And on he went. And on, and on. Remus stayed standing for a while, trying to decide whether or not to just walk out of the room and slam the door. But he found that he really wasn’t that angry – it was difficult to stay angry with Sirius, no matter how annoying he was. So Remus sat down, and listened. It turned out that history wasn’t that boring after all, not when you understood the basics. Plus Sirius was considerably more animated than Professor Binns.
His voice was clear and steady, never stumbling over the more complicated words or phrases, as if he had read the book a hundred times. Remus had once heard him tell James that he was fluent in Latin and Greek – the Black family apparently took pride in that sort of thing.
On he ploughed, chapter after chapter, from the gory Egyptian resurrection charms to cryptic Greek oracles, to magical Mesopotamian priestesses. The ancient world opened up in Remus’ mind, and he found himself lying back on his bed, arms behind his head with his eyes closed, letting Sirius lead him through time.
Eventually, the other boy’s voice was almost hoarse, and he spoke just above a whisper. Evening had closed around them, and the common room was bathed in a golden orange glow as the sun set. Halfway through ‘chapter five; Tiberius and the advancements of Roman battle magic,’ Sirius let out a quiet cough, and put down the book.
“I don’t think I can study any more today,” he croaked.
Remus’ eyes snapped open. He sat up, blinking.
“That’s ok,” He said, quietly. “It’s dinner now, I’m starving.”
They both got up, stretched, and headed downstairs.
James and Peter were waiting for them at the Gryffindor table in their usual seats.
“How was practice?” Sirius asked, after draining a goblet of pumpkin juice. His voice had almost returned to normal, only sounding slightly strained.
“Cracking.” James replied cheerfully, spearing a sausage on the end of his fork and using it to scoop up some mashed potato, “How come you didn’t come?”
“Homework.” Sirius replied, pouring gravy over his own mash.
As they finished their dinner, James regaled them with a blow by blow account of the quidditch practice, listing every player on the team, their strengths and faults, their techniques and what he would do to improve them. Peter interjected occasionally with his own opinions, which barely differed from James’.
Pudding was millionaire shortbread, which neither Sirius or James liked. Remus thought they were mad, and took their distaste as evidence of their snobbery. He’d have eaten theirs too, but Peter got there first, scoffing the lot.
“I’ve got some sweets,” the smaller boy offered, digging in his robe pockets and withdrawing a bulging brown bag, “Mum sent them, help yourself.”
“Cheers Pete!” They dug in, munching their way through fizzing whizzbees, chocolate frogs and flavour changing gobstoppers happily. Remus helped himself to a few as well, until they all felt quite sick.
“What homework were you doing?” James asked, scratching his chin, distractedly, “I thought we’d finished everything for this week.”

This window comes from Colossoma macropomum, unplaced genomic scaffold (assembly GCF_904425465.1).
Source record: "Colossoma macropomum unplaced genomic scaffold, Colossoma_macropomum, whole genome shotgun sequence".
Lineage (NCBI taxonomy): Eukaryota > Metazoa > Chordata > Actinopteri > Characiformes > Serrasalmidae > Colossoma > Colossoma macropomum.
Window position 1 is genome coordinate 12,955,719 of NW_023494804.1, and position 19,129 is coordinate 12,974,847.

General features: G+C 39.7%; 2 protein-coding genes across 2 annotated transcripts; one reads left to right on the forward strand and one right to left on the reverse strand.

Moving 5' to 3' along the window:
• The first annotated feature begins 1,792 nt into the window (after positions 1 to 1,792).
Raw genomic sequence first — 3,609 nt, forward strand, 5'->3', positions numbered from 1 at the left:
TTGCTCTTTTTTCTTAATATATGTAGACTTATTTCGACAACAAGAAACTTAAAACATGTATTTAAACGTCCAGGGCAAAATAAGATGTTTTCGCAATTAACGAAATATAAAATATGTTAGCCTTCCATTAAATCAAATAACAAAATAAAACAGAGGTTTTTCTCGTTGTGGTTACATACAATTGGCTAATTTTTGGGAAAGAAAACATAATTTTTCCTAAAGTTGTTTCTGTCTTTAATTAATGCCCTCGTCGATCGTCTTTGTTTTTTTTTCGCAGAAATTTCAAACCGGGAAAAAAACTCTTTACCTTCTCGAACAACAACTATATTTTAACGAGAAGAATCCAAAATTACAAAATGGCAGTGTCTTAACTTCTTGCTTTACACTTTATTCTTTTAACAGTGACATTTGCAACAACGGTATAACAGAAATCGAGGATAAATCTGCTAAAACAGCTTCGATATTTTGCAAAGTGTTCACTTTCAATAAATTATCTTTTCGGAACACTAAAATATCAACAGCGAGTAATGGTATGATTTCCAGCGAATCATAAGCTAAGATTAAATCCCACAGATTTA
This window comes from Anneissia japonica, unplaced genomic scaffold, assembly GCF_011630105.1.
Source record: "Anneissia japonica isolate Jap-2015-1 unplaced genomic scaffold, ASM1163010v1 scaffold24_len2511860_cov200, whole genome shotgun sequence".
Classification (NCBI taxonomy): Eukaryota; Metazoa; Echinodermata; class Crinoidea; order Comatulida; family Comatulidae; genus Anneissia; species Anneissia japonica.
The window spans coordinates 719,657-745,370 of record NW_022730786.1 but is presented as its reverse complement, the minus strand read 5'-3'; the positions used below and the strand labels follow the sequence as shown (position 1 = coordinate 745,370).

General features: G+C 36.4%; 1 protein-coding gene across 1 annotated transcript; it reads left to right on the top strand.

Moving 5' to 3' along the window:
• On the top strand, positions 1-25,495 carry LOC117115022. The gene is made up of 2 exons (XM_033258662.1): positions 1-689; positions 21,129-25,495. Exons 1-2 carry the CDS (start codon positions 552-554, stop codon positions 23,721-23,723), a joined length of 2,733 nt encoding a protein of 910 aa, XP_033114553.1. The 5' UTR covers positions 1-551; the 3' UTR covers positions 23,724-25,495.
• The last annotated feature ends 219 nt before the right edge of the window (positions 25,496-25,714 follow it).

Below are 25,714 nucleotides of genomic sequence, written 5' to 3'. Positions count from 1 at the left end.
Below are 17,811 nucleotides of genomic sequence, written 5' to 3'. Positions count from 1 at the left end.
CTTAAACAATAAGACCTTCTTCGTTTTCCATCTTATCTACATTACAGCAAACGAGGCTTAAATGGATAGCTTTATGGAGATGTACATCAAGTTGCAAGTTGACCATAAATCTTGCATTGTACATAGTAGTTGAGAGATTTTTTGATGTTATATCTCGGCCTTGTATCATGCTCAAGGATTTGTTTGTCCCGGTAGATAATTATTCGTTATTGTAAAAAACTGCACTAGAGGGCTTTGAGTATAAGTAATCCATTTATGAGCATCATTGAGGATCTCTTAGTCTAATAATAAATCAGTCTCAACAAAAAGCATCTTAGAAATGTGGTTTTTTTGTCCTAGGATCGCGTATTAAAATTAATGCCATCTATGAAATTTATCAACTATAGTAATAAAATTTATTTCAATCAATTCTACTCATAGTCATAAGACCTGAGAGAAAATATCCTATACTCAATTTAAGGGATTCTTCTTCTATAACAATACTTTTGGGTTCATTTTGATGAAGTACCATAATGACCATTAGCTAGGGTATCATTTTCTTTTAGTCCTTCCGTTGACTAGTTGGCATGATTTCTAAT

“Yeah, um, I was behind on history. Had to go back and check something.” Sirius was scratching too, near his collar bone.
Watching them made Remus start to itch. The back of his hand tickled as if a small insect was crawling over him. He suddenly thought of the itching powder and looked down.
He nearly screamed. The back of his hand was growing thick dark hair, at an alarming rate. He was transforming! It wasn’t anywhere near a full moon – how could this be happening? He stood up so suddenly he nearly fell over backwards. He had to get out of there – fast!
“What’s up, Lupin?” James stared at him, startled.
Remus looked back at him, then at Sirius. They were both growing hair too – dark curls sprouted from their faces, their hands and arms – every bit of exposed skin. He gaped, speechless. He ran his tongue over his teeth – they weren’t getting any longer.
“Oh bloody hell…” James said, looking down at himself, then at the other two boys, “What’s going on?!”
“Peter,” Sirius growled, his face now almost covered in hair, “Are you sure your mum sent those sweets?”
Peter, who hadn’t had any sweets yet, stared at them both, and turned red, spluttering,
“Well, I mean… I thought they were from her… they arrived this morning…”
“Pete!” James roared. People were looking at them, now, turning and nudging each other. Soon, the entire dining hall was whispering and pointing at the three incredibly hairy boys at the Gryffindor table.
Plenty of people were giggling, too, but of course no one was laughing louder than Severus Snape, over at the Slytherin benches.
“Come on,” Sirius stood up, sticking his furry nose up with an air of aristocratic dignity that was nothing short of hilarious, “Let’s get to the hospital wing. We can plot our revenge later.”
As they left to howls of laughter from the rest of the great hall, Remus cringed in shame, covering his face with his hands. Every inch of him was now covered in the same glossy black hair. He didn’t find it as funny as James and Sirius seemed to.
“Told you they’d strike back,” Sirius muttered.